The benefit of such a description is that it has an historical link and root, which is of course most persuasive for sincere Catholics - and even the most zealous Sedevacantist - such that someone being (rightly) accused of it can readily be edified by the very term itself by researching it; and, perhaps consequently, be lead to reconsider their position, based on the history and example of the Church and finally denounce their error or, at least, reform their position. Further, it does not deny the Catholicity of the one erring, likely also himself in good faith.

The Rigorists needed to be reminded above all of the extent of God's Mercy, as also His Will and desire for all men to repent of their sins and finally be reconciled to Himself, and come to the knowledge of the Truth in His only-begotten Son; and, above all, obtain Salvation by His merciful Grace through His holy Catholic Church.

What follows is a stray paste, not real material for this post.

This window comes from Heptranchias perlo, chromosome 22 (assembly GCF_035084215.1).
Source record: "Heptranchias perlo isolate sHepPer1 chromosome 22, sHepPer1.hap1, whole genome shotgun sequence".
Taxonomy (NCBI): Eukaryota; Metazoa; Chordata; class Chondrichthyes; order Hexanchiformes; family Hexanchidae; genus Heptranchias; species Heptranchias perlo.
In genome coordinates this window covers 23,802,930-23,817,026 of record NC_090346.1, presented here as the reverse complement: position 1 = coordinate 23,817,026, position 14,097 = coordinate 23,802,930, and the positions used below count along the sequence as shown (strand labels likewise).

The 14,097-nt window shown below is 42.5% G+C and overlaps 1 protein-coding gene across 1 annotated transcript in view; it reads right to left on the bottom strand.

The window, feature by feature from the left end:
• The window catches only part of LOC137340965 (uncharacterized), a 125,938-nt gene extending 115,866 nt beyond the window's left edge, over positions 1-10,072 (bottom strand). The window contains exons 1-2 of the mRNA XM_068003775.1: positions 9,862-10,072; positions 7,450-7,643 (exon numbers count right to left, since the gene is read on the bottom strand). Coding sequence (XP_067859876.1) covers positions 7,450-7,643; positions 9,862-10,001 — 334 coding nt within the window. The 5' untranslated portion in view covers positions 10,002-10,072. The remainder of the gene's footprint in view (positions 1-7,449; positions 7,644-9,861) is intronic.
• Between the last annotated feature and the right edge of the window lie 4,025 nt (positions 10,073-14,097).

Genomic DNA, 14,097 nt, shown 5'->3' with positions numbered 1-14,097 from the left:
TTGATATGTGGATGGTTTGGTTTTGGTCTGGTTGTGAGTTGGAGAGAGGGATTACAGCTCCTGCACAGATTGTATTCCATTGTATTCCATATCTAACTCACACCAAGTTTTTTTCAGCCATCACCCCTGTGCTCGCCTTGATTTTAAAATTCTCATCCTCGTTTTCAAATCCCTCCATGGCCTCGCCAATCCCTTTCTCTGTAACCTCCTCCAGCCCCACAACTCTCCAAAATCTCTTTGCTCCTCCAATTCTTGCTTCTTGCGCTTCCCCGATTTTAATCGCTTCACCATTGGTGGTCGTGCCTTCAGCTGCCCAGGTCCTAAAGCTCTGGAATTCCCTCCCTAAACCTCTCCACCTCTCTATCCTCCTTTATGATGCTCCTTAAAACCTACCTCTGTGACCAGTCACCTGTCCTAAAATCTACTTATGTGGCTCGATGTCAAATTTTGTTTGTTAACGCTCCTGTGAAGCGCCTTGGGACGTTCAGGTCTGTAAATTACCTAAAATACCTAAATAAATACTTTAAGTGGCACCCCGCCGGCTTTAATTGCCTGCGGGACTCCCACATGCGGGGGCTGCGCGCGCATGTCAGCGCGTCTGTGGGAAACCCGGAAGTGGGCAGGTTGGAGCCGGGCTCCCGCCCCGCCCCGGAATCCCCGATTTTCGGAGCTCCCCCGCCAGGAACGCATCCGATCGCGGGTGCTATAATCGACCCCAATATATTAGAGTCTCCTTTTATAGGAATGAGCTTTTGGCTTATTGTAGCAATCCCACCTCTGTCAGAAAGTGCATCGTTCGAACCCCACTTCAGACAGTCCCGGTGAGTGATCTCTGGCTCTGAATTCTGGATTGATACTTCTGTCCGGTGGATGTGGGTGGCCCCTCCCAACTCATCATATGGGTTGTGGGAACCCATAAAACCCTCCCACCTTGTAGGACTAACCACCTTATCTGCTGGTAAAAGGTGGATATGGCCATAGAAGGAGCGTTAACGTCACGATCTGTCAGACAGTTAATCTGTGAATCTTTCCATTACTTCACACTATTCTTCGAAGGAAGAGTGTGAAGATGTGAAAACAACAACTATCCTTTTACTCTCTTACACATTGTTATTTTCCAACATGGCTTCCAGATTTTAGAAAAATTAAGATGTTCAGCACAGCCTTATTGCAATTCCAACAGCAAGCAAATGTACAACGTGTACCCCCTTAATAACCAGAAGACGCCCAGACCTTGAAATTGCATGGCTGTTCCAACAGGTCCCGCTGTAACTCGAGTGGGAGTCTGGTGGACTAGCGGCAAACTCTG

Pax Christi.


Last edited by MConstantine on Wed May 23, 2012 12:31 am, edited 4 times in total.

Tue May 22, 2012 11:24 pm
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New post Re: The Term "Dogmatic Sedevacantism" - Please Define.
Ken Gordon wrote:
MConstantine wrote:
Further, since it is Dogma that the Church cannot give evil laws or teach error/heresy (i.e., that She is Spotless, indefectible, etc.) is it not immediately deducible from Dogma that heretics or the doctrines of heretics cannot (by reason of contradiction) be authentic representatives of the Church's Magisterium? Is not exposing heretics and their heresies in actuality a defense of the Church's Dogma regarding Her indefectibility?

Well put. Thank you.


O don't thank me; thank Saint Thomas and Scholasticism for teaching us how to think and formulate ourselves with clarity. If you like that and want to see more of it, promote and encourage Scholasticism to be taught and studied.

But thank-you, notwithstanding, for the compliment!


Pax Christi.


Tue May 22, 2012 11:48 pm
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New post Re: The Term "Dogmatic Sedevacantism" - Please Define.
Thanks for the thoughts, MC.

There's no right or wrong in these things, it's a question of rhetoric, with all of the usual considerations which must be weighed. For that reason your thoughts are indeed helpful.